On August 19, 2005, the New York Mercantile Exchange posted crude oil at $65.50 per barrel. According to the EIA, the U.S. average retail price for regular gasoline increased by 18.2 cents, the largest one-week increase on record, to 255.0 cents per gallon, the highest nominal price ever recorded. Retail diesel fuel prices also experienced the largest one-week run-up on record, rising 16.0 cents last week to 256.7 cents per gallon, an all-time high (not adjusted for inflation). These are the hot days of summer in the oil barrel and people are scrambling to find relief. Old technology may be coming back into vogue; the plug-in hybrid electric vehicle (PHEV).
There are two types of PHEVS; an all-electric vehicle or a gas-electric hybrid, both of which needs to be recharged from an external electrical outlet. According to don’tcrush.com, an electric car has no engine, no gas tank, no tailpipe, muffler, catalytic converter, no noise, and no emissions. California spurred the invention of electric vehicles, trying desperately to decrease emissions in a suffocating state. If one bought an electric car they were allowed to drive in the carpool lane as a solo passenger in California.
Charging time on a plug-in varies depending on how empty the battery is and how much energy the battery will hold (known in ICE language as to how big the tank is). On average it takes two to eight hours to recharge vehicles, usually done while most are sleeping, but if you’re shopping at Costco you can charge your car while you shop – for free. Dan Neil, the automotive journalist for the LA Times, drove around Los Angeles for 144 miles and used 7.092 kWh, which equals out to 68 cents of electricity and $2.50 worth of gasoline, working out to about 4 cents per mile.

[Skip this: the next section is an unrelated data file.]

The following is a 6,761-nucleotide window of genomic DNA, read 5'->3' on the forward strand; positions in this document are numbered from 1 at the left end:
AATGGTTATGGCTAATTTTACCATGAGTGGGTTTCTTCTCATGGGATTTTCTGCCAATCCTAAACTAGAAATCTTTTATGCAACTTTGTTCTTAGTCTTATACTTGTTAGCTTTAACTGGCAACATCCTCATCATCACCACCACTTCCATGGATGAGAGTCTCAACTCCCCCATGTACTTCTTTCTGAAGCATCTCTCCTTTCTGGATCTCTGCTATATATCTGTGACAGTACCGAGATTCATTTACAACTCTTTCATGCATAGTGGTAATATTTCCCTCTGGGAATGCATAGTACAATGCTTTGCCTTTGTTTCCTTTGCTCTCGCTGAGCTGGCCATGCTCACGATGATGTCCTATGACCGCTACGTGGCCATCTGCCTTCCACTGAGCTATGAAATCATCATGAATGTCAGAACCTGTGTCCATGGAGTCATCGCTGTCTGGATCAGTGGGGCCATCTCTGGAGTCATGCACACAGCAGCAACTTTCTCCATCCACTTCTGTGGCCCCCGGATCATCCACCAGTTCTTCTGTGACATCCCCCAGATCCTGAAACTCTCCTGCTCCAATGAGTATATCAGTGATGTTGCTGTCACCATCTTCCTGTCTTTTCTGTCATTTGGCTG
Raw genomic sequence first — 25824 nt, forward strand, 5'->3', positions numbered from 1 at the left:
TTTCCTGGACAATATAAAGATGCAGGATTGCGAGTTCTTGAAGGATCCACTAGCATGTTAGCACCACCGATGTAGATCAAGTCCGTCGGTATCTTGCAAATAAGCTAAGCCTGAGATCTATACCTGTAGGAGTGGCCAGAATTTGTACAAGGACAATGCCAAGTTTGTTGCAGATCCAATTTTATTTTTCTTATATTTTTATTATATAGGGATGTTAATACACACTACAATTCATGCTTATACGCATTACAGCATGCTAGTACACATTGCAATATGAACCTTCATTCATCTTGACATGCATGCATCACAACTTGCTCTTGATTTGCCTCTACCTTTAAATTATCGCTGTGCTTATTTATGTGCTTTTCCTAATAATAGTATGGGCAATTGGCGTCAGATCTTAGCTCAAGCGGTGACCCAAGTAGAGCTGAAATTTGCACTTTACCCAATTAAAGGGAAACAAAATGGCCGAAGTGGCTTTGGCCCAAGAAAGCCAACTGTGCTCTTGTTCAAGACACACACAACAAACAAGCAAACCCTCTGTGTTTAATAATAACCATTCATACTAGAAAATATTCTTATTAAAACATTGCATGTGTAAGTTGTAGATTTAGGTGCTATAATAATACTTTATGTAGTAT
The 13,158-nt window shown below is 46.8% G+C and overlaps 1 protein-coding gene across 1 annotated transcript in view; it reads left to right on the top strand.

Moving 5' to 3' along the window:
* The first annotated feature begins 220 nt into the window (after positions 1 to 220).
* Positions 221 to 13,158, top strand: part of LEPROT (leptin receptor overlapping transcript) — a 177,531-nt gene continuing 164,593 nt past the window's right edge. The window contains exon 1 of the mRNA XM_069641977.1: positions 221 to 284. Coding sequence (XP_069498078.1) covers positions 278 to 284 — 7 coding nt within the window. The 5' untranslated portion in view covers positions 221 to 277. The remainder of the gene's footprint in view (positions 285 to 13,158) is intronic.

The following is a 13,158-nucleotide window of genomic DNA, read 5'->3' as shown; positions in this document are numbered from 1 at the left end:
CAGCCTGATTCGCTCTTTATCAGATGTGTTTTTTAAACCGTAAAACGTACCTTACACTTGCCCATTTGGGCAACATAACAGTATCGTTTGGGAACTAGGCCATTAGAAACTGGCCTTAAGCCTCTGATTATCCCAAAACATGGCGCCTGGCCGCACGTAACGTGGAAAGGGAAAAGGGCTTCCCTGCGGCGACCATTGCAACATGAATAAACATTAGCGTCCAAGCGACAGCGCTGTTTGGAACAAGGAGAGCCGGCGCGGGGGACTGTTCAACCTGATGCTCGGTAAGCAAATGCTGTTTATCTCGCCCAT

The auto industry embraced this technology until the bills mounted and there was very little demand. The lack of demand stemmed from the range the car could go before needing to be recharged. Dave Barthmuss, General Motors spokesperson laments the end of the EV, “There is a great deal of technology that we have learned from the EV that is in the hydrogen fuel cell vehicle. General Motors sees the hydrogen fuel cell as the ultimate vehicle and, unfortunately, the demand for the EV never panned out.” General Motors pulled the plug and sent the EV1s to metal heaven via a crushing machine. In an “only in California” moment, a mock funeral was held. There are people who have passed on to the next life that didn’t get the emotional send-off that the beleaguered GM EV1 received.
But there are uses for electric vehicles that are making it worthwhile for automakers to bring the plug-ins back. According to Nick Twork, powertrain, and technology spokesperson for Ford Motor Co., “The plug-ins were part of a Zero Emissions Vehicle (ZEV) mandate that was eventually replaced with the Partial Zero Emissions Ford is studying plug-ins for the future solution, but currently, there are technical problems.”